By Yasmeen Mughal

 

It’s November, which means National Novel Writing Month, or NaNoWriMo, is in full swing.  NaNoWriMo is an annual writing challenge that has been going on for over a decade and pushes even the best of writers to their limits: 50,000 words in 30 days.  It’s also known as “the-month-every-one-of-your-writer-friends-goes-completely-insane.”  There really is no prize, other than the sheer pride in being able to say “I wrote a novel” while you stand in line at Starbucks getting you coffee – black, like your tortured, poetic, writer’s soul. 

I fail every year I participate, and I’m not exactly making it this year, which obviously makes me the perfect person to bring you a quick guide to getting through the rest of the month and future NaNoWriMo’s!

  1. Plan ahead – If you didn’t spend October planning out your characters, plot, and structure, Halloween night and the first days of November are hell.  Trust me.  I convince myself every year that I’m just going to “wing it” with the vague notes I have jotted down in my journal, which further contributes to my descent into insanity.  You can avoid that and it just makes your life easier and experience better if you know what direction you want to take it in and you won’t be left with a mess by November 30th.
  2. It’s okay if you haven’t figured it all out yet.  Really.  I know that contradicts my last point a little bit, but don’t expect yourself to just vomit out 10,000 words of perfect prose within the first days.  (But try to keep your pace at 1,660 words a day.)  I get it, writing is hard. Writing a novel is hard.  Writing a novel in a month is hard.  There will be tears, there will be blood.  But remember that there are tons of other people going through what you’re going through.  The NaNoWriMo website even has a way you can add writing buddies, and you can support each other!  It’s hard, but it doesn’t have to be scary.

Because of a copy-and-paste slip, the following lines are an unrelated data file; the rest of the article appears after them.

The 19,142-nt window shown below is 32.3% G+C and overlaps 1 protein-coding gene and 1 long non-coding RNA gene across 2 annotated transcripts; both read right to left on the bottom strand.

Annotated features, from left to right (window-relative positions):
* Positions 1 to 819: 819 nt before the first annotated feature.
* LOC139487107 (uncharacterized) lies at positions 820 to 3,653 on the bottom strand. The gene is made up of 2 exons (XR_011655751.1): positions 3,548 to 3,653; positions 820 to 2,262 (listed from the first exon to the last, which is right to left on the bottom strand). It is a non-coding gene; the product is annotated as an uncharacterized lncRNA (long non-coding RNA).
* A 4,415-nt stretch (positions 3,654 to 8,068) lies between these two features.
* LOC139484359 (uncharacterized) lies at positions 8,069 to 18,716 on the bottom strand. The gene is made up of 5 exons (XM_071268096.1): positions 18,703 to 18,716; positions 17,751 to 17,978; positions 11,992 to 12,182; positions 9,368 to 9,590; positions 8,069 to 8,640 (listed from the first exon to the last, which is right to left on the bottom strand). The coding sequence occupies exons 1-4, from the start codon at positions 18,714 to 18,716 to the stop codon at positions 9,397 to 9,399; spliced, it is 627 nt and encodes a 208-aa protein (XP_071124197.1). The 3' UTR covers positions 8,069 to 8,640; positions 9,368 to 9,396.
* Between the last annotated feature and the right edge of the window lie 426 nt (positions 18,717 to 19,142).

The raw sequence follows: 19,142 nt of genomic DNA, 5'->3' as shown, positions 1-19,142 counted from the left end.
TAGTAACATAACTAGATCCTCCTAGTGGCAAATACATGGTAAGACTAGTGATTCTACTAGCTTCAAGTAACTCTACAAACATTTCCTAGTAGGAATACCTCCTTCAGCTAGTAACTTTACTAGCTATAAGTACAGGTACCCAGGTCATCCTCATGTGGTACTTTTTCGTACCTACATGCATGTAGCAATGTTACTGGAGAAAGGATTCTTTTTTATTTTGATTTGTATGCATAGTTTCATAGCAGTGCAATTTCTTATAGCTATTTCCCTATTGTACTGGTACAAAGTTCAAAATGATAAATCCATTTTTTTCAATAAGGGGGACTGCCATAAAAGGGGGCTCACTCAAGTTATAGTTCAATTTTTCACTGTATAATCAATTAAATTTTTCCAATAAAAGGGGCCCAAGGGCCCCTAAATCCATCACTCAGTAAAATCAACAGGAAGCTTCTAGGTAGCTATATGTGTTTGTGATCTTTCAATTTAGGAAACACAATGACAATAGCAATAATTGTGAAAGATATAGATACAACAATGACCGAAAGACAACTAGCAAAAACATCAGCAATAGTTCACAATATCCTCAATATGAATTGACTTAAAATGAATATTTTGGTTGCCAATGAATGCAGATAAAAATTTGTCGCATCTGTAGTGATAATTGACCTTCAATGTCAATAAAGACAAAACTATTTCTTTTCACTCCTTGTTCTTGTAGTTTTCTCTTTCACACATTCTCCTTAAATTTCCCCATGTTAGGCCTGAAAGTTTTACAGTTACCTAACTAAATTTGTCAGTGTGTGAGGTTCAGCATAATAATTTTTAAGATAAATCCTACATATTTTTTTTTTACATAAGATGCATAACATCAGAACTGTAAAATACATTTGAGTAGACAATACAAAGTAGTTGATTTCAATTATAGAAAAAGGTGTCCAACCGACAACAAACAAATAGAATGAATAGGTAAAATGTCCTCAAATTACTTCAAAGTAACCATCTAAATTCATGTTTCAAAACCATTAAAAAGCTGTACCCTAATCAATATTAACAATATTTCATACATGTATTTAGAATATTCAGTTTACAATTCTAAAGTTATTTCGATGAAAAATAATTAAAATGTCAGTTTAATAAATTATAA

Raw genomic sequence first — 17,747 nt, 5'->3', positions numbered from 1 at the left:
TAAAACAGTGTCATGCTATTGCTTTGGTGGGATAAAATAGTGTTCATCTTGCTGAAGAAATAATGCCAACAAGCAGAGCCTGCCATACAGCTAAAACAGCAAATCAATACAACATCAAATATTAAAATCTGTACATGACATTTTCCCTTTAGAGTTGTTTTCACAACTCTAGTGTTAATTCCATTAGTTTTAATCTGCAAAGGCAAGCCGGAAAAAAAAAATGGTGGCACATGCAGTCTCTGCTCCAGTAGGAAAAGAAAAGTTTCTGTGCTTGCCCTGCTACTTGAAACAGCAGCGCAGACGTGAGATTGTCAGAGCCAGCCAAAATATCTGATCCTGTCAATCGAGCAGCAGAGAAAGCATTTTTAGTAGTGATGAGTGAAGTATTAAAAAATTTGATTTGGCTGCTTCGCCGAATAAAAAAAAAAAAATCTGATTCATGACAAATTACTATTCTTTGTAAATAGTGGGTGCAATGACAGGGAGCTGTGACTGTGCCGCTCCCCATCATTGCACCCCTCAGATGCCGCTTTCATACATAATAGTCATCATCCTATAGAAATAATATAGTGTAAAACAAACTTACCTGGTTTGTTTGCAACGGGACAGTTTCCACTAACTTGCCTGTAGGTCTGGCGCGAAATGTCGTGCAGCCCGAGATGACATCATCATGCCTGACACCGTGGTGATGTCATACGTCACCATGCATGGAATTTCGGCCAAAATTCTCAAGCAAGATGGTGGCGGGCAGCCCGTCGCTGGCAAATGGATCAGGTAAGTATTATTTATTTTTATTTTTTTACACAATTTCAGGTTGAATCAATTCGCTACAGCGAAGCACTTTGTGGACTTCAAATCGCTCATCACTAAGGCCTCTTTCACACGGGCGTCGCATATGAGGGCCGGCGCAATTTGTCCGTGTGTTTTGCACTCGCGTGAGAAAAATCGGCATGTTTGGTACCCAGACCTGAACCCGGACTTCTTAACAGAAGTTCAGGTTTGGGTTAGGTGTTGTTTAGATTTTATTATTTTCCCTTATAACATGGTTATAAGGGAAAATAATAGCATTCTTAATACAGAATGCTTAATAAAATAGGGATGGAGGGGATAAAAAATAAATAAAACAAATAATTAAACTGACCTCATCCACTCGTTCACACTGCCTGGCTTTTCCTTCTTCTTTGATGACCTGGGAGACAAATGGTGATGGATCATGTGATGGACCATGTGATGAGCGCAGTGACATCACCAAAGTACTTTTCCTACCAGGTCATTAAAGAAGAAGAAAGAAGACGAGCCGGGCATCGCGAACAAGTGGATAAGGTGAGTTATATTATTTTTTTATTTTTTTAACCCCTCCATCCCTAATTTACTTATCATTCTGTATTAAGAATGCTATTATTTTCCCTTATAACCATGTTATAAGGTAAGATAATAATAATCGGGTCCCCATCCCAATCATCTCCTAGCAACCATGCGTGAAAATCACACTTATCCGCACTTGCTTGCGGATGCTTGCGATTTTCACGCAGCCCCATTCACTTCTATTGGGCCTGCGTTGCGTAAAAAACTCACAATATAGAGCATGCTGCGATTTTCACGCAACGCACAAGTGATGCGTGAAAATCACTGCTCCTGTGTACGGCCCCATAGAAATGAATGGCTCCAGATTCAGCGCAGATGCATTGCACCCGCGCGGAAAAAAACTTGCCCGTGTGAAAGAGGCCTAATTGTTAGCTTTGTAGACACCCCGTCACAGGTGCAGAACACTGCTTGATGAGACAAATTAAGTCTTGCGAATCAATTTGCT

3. Your writing will suck.  Like I said, nothing you write the first time will be perfect prose.  If you think otherwise you’re lying.  But that doesn’t mean you should stop!  Just keep going; you’ll get it.  December is the unofficial editing month, so try to hold off then to go all Grammar Nazi over your novel.  For now, just suck and be glad about it.
  4. 1,660 is the magic number.  You may not reach it every day, and you might exceed it some days.  But try to make it a goal because saying you’re going to write those 1,660 words is only half the battle.  You actually have to do it.  Blast some music, make some tea, put on some PJ’s- if that makes you focus.  Don’t have time during the week?  Catch up during the weekend!  Don’t have time ever?  Make time; who needs sleep?  Make sure you’re keeping track of where you are (the NaNoWriMo website even has a handy-dandy word counter) and where you want to be because it’s easy to fall back on your goal and just stop all together.
  5. Write. Write. Write. Write.  That’s the whole point of NaNoWriMo – to get you writing.

You can find more tips and tricks at nanowrimo.org.  They also have a newsletter and they email you pep talks from a lot of authors across the spectrum.  Keep calm and happy noveling!